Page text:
Some encouraging progress has been seen albeit at a preliminary stage. For instance, a clinical trial was carried out to predict the investigating the response of diuretics on HTN patients who carried UMOD rs13333226-AA genotype  found that HTN individuals with the said genotype had increased UMOD excretion, thus greater salt sensitivity [67, 68, 69]. According to Dominiczak et al. (2017), a prospective UMOD rs13333226-AA genotype directed trial of a long-acting loop diuretic, torasemide, in uncontrolled hypertensive is currently ongoing . Whereas two clinical trials, namely the Nordic Diltiazem (NORDIL) and Pharmacogenomic Evaluation of Antihypertensive Responses (PEAR) studies, applied the NEDD4L rs4149601 genotype to predict the response of HTN patients on thiazide diuretics [70, 71]. The rs4149601 G-variant creates a cryptic splice site in NEDD4L, which leads to less ENaC downregulation, thereby increased sodium retention. The NORDIL study claimed that the HTN individuals carrying the G allele showed better response to the thiazide/β-blocker treatment compared to those with AA genotype ; whereas in PEAR study, the rs4149601 G allele showed better response to hydrochlorothiazide but no difference by genotype in response to the β-blocker atenolol .
The solution to this challenge however, relies on understanding the genetic architecture within and between a wide range of populations with ancestry from different parts of the world [73, 74]. In other words, cataloguing genomic variations that cover diverse populations, especially the indigenous populations are crucial to ensure the success of personalized medicine.
Identifying the intermediate phenotypes of HTN:
The findings from GWAS imply that the pathophysiology of HTN is heterogeneous, thus in agreement with the postulations that multiple causative factors which interplay with different environment factors could have contributed to the elevation of BP in different populations. Therefore characterizing different intermediate phenotypes of HTN is crucial [7, 75, 76, 77]. Korner (2010) defined two major intermediate phenotypes of HTN – stress and salt-sensitive HTN and obesity related HTN, which could be further characterized by neural and non-neural mechanisms . In addition, it was recognized earlier that there are two distinct physiological salt-sensitive HTN namely, the non-modulating salt-sensitive and the low renin salt sensitive . Another intermediate phenotype of HTN has been recognized as the neurogenic HTN namely the deoxycorticosterone acetate (DOCA) salt hypertension, which exhibits salt-dependent of excess mineralocorticoid [12, 78].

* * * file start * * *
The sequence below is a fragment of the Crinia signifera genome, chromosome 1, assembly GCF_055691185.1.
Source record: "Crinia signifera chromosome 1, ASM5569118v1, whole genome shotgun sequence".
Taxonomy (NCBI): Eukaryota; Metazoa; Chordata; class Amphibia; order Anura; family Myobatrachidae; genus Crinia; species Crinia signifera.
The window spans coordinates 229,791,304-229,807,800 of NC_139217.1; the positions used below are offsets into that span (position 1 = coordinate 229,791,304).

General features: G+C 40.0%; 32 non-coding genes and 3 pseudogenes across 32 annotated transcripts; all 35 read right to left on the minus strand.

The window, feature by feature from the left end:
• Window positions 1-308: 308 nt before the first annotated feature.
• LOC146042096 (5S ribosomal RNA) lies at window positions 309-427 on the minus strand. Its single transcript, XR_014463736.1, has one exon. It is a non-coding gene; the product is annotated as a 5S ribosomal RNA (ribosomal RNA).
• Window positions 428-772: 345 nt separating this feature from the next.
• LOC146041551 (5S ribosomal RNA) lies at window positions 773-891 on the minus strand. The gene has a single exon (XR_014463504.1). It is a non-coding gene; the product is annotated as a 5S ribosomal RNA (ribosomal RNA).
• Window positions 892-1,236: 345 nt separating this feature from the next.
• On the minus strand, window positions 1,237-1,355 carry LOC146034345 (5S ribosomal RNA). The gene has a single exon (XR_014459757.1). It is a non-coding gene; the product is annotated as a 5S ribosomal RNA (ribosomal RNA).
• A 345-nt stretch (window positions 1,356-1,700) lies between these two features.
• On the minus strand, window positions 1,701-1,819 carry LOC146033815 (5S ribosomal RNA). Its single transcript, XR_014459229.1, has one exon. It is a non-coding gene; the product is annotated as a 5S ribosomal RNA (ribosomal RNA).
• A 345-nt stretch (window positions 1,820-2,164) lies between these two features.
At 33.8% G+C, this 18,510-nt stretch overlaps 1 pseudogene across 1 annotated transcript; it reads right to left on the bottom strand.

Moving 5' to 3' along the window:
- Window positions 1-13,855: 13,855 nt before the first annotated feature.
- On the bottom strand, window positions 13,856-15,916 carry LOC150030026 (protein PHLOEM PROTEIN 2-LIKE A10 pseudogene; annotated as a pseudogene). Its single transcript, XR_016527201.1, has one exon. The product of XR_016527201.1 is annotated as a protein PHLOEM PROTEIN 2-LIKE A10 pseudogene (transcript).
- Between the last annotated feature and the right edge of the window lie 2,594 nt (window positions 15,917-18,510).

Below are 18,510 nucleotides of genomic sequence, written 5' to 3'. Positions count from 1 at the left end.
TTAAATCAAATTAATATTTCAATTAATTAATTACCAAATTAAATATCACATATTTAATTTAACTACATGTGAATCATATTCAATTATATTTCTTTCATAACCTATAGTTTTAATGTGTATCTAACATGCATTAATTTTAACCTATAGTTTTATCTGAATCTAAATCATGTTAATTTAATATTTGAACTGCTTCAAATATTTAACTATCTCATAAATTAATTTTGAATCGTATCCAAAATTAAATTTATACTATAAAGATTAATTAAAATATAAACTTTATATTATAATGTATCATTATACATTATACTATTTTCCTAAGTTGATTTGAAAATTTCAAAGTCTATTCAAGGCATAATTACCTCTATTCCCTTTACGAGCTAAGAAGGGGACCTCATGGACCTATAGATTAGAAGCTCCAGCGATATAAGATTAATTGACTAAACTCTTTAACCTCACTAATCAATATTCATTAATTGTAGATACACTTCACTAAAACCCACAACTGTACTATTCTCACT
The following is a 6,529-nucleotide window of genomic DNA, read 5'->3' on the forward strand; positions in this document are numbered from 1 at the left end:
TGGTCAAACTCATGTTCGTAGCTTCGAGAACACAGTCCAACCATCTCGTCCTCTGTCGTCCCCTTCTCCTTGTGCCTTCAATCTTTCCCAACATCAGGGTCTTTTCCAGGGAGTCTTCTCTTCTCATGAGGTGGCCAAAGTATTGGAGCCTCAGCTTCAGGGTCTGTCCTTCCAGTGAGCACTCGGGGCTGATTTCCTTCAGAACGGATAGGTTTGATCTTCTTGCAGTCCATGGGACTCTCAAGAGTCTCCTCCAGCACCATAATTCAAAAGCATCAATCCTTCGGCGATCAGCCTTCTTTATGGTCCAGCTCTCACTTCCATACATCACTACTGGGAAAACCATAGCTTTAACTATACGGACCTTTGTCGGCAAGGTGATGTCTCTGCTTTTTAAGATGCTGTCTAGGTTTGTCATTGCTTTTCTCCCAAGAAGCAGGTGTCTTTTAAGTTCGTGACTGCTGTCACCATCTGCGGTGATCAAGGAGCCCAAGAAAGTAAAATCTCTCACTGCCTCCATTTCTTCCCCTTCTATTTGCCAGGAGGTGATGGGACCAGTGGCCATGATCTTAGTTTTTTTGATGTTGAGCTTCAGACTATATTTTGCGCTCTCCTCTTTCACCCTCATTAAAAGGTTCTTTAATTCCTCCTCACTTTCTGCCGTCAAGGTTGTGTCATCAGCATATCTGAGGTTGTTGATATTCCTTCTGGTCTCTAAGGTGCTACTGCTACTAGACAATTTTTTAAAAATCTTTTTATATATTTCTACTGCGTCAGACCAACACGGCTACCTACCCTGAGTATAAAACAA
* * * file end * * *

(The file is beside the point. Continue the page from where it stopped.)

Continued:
Disease heterogeneity is the major source of variability in response to anti-HTN medication . Precise ‘phenotyping’ therefore, is the key to identifying the causative gene(s) or variant(s) of HTN thus warrant the long-term success of pharmacogenomics and precision medicine. Several evolutionary drivers elaborated in this article may be able to shed lights to attempts of identifying different intermediate phenotypes for HTN. However, more efforts are required to comprehensively understand the physiology of HTN to categorize the disease phenotypes.
The concept of precision medicine may seem far-fetched at present. But looking back when the idea of going to the moon seemed impossible, man had taken this figment of imagination and realized it. The development of science and technology, particularly in the area of pharmacogenomics, has pointed us in the right direction though the journey remains long before we can even begin to consider personalized medicine. However, with future research advances, one day, precision medicine will no longer be a notion, but a reality and a way forward in medicine. But this can only be achieved with a comprehensive understanding on the complex ‘genotype-phenotype’ interactions.
Forces of evolution and natural selection could have resulted in variability in BP across global populations with diverse ancestry, which could have possibly led to different pathophysiological mechanisms or intermediate phenotypes of HTN. This in part resulted in different responses towards anti-HTN medications today. Whilst the Life Sciences community believes that the advancement of the genome sequencing and ‘-omics’ technology could provide a solution to the precision medicine in HTN, equally important is the identification of intermediate phenotypes of HTN (and its related biochemical traits); and the crucial cataloguing of both rare and common variants of various populations as reference to better understand the evolution of common traits like HTN, and how these variants found in different parts of the world influence HTN and its response towards medications.
B.P.H acknowledges the Chinese Academy of Sciences President’s International Fellowship Initiatives (2017VBA0008) awarded to him. Y.K. is supported by the Ministry of Higher Education Malaysia under Long Term Research Grant Scheme [Grant code: 600-RMI/LRGS 5/3 (2/2011)-2]; B.P.H thank the Ministry of Higher Education Fundamental Research Grant Scheme [Grant code: FRGS/1/2015/ST03/UCSI/01/1] for supporting part of the data analysis in this article.
Chinese Academy of Sciences President’s International Fellowship Initiatives (2017VBA0008).
Ministry of Higher Education Malaysia under Long Term Research Grant Scheme [Grant code: 600-RMI/LRGS 5/3 (2/2011)-2].
Ministry of Higher Education Fundamental Research Grant Scheme [Grant code: FRGS/1/2015/ST03/UCSI/01/1].
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BPH conceptualized the manuscript. YK and TAR provided their input to the manuscript from clinical perspective. All authors contributed to the writing, and have read and approved the manuscript.